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The White House


Tuesday, October 5, 1993

President Clinton Makes Case for NAFTA at AFL-CIO Meeting

The President stressed that NAFTA would raise labor and environmental standards in Mexico and open the closed Mexican market to U.S. automobile exports along with many other U.S. manufactured goods. He noted that the U.S. in the last five years has seen a $5.7 billion trade deficit become a $5.6 billion surplus. President Clinton also stressed that if the U.S. turns away from NAFTA we would could lose out to Germany and Japan, who are poised to take advantage of the growth of the Mexican economy. Finally, the President asserted that by turning away from NAFTA, we would the opportunity to build on the agreement with the rest of Latin America, opening up rich markets to which billions of dollars of American-made products could be sold.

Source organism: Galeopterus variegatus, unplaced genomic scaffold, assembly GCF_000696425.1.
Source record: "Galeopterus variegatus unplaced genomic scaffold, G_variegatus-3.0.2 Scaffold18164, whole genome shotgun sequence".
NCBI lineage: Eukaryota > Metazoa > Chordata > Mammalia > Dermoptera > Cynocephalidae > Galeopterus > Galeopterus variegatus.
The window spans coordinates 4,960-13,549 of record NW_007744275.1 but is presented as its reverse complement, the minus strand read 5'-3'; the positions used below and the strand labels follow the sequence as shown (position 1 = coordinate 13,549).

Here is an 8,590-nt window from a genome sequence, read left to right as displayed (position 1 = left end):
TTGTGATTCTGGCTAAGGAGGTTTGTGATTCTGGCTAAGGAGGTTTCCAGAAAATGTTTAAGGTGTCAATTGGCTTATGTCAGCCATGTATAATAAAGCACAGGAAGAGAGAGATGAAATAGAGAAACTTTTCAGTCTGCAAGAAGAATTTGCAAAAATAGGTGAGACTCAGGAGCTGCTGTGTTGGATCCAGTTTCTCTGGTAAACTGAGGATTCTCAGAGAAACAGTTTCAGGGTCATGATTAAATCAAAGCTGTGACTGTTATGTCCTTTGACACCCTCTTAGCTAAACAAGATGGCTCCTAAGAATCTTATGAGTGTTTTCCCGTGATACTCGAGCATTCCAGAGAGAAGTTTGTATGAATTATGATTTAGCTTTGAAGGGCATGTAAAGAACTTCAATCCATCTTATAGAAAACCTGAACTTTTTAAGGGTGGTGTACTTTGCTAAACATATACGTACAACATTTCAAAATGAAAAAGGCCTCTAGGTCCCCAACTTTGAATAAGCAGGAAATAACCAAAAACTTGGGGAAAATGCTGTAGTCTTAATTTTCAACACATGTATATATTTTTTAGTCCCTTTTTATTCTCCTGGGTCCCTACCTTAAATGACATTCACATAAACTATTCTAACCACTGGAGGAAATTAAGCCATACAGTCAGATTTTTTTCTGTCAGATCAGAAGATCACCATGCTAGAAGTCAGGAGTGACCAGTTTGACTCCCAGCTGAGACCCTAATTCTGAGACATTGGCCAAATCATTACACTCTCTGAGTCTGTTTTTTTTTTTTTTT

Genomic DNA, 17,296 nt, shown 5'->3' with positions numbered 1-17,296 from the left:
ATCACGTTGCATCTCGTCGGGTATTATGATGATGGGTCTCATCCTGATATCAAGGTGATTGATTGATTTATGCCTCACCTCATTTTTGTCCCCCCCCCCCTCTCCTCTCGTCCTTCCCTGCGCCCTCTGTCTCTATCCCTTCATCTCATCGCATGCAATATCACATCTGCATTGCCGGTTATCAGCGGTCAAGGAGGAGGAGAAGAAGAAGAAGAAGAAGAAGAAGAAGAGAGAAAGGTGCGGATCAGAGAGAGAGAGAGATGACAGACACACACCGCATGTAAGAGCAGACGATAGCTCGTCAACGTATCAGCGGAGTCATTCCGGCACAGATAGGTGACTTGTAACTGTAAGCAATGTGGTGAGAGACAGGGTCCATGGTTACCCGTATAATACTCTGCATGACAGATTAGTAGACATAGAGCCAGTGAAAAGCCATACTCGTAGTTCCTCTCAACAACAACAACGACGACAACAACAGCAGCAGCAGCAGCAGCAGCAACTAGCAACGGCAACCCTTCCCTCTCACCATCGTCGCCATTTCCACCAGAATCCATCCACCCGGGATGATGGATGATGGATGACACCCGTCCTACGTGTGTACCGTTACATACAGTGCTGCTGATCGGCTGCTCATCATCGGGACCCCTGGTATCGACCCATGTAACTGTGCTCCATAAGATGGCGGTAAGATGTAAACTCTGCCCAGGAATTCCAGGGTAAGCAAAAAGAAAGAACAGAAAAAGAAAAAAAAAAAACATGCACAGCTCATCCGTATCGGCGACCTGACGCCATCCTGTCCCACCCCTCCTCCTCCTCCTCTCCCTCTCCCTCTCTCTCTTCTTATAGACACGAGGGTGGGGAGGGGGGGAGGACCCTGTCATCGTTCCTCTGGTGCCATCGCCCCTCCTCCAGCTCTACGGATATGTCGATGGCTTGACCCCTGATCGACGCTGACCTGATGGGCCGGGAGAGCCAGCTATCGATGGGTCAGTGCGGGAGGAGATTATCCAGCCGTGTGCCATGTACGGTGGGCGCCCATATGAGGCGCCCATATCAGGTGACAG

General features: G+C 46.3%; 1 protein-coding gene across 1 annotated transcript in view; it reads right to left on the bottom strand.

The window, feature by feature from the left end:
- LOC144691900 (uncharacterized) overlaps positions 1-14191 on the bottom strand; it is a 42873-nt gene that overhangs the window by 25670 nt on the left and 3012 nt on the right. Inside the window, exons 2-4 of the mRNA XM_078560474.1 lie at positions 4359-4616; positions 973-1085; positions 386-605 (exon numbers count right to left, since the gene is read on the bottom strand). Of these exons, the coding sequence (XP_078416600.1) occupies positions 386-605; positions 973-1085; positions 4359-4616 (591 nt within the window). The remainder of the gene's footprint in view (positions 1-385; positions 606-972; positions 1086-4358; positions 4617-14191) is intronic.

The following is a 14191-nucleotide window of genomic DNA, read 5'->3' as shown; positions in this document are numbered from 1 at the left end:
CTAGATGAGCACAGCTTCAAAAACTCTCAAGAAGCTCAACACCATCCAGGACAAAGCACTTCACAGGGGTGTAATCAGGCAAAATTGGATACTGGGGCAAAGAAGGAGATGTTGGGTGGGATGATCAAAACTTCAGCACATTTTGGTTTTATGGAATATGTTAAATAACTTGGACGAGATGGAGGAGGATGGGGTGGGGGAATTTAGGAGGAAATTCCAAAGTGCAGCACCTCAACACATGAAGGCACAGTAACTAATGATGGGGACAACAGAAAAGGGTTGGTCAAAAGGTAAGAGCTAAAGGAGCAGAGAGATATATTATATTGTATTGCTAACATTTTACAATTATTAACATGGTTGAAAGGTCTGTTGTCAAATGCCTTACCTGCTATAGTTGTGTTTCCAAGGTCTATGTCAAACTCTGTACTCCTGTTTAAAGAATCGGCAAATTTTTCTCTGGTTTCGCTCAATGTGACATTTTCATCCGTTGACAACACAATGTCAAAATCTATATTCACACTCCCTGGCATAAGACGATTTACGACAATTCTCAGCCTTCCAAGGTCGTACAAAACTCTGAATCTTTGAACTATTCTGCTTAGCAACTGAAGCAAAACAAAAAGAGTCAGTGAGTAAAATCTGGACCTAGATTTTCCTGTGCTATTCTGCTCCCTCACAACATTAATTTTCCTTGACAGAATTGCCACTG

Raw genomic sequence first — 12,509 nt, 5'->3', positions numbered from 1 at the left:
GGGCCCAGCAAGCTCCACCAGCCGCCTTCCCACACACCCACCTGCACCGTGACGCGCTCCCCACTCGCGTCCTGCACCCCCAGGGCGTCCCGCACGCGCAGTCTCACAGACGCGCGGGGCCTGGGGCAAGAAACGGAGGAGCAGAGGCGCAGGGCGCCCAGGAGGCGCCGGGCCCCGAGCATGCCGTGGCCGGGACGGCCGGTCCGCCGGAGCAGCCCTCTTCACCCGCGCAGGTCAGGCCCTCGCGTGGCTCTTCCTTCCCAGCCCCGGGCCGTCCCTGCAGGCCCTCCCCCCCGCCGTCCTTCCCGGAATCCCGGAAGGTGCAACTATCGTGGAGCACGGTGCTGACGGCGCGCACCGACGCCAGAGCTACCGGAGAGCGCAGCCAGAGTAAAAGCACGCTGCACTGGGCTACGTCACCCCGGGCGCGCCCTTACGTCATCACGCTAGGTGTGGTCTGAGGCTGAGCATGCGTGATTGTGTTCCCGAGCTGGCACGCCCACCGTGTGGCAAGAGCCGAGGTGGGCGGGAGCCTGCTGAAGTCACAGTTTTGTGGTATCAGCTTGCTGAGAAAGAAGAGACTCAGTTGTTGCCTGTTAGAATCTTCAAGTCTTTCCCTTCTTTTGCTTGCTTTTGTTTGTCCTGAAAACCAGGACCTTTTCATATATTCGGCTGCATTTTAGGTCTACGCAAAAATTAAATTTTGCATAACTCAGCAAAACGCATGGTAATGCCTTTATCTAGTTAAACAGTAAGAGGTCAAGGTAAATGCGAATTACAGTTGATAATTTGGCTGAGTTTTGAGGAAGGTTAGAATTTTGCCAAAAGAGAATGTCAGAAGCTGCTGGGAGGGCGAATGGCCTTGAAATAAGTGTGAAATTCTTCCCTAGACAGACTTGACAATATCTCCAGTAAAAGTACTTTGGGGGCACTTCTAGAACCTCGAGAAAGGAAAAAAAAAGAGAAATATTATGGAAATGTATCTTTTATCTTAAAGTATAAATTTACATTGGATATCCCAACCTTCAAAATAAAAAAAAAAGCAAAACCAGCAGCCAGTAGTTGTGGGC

After setting out his case in support for NAFTA, the President said, "I don't ask you to agree, but I ask you to make the same arguments inside your own mind, because I would never knowingly do anything to cost America jobs. I'm trying to create jobs in this country."

Before closing, President Clinton gave his own view on the roots of the opposition to NAFTA. "What I really believe is that this has become the symbol of the legitimate grievances of the American working people about the way they've been worked over the last 12 years," the President concluded. "And I think those grievances are legitimate. And I think that people are so insecure in their jobs, they're so uncertain that the people they work for really care about them, they're so uncertain about what their kids are looking at in the future, that people are reluctant to take any risks for change."


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